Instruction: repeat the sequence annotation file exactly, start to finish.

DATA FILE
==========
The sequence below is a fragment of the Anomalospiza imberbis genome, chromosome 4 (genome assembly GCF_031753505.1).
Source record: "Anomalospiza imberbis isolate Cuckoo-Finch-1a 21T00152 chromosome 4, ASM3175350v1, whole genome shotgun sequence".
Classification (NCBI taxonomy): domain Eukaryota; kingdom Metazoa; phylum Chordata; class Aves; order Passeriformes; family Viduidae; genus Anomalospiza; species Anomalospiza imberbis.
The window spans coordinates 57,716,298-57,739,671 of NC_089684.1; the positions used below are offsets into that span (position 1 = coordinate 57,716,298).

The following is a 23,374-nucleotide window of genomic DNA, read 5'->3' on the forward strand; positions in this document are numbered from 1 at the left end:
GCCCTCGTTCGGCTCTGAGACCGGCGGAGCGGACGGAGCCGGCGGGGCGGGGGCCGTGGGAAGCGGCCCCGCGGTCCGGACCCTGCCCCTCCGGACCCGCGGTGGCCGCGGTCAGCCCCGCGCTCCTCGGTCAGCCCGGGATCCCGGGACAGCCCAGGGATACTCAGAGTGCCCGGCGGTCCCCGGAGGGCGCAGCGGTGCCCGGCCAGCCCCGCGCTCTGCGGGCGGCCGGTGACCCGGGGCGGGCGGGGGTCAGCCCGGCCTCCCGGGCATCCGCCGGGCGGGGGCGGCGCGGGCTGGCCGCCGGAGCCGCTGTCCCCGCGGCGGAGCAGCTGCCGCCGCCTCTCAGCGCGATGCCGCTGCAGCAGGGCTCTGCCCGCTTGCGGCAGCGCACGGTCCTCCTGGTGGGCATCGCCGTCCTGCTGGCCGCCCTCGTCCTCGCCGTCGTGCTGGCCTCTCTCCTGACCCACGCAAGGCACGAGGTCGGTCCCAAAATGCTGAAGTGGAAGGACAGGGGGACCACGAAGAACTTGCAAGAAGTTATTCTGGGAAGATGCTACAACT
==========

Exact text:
The sequence below is a fragment of the Anomalospiza imberbis genome, chromosome 4 (genome assembly GCF_031753505.1).
Source record: "Anomalospiza imberbis isolate Cuckoo-Finch-1a 21T00152 chromosome 4, ASM3175350v1, whole genome shotgun sequence".
Classification (NCBI taxonomy): domain Eukaryota; kingdom Metazoa; phylum Chordata; class Aves; order Passeriformes; family Viduidae; genus Anomalospiza; species Anomalospiza imberbis.
The window spans coordinates 57,716,298-57,739,671 of NC_089684.1; the positions used below are offsets into that span (position 1 = coordinate 57,716,298).

The following is a 23,374-nucleotide window of genomic DNA, read 5'->3' on the forward strand; positions in this document are numbered from 1 at the left end:
GCCCTCGTTCGGCTCTGAGACCGGCGGAGCGGACGGAGCCGGCGGGGCGGGGGCCGTGGGAAGCGGCCCCGCGGTCCGGACCCTGCCCCTCCGGACCCGCGGTGGCCGCGGTCAGCCCCGCGCTCCTCGGTCAGCCCGGGATCCCGGGACAGCCCAGGGATACTCAGAGTGCCCGGCGGTCCCCGGAGGGCGCAGCGGTGCCCGGCCAGCCCCGCGCTCTGCGGGCGGCCGGTGACCCGGGGCGGGCGGGGGTCAGCCCGGCCTCCCGGGCATCCGCCGGGCGGGGGCGGCGCGGGCTGGCCGCCGGAGCCGCTGTCCCCGCGGCGGAGCAGCTGCCGCCGCCTCTCAGCGCGATGCCGCTGCAGCAGGGCTCTGCCCGCTTGCGGCAGCGCACGGTCCTCCTGGTGGGCATCGCCGTCCTGCTGGCCGCCCTCGTCCTCGCCGTCGTGCTGGCCTCTCTCCTGACCCACGCAAGGCACGAGGTCGGTCCCAAAATGCTGAAGTGGAAGGACAGGGGGACCACGAAGAACTTGCAAGAAGTTATTCTGGGAAGATGCTACAACT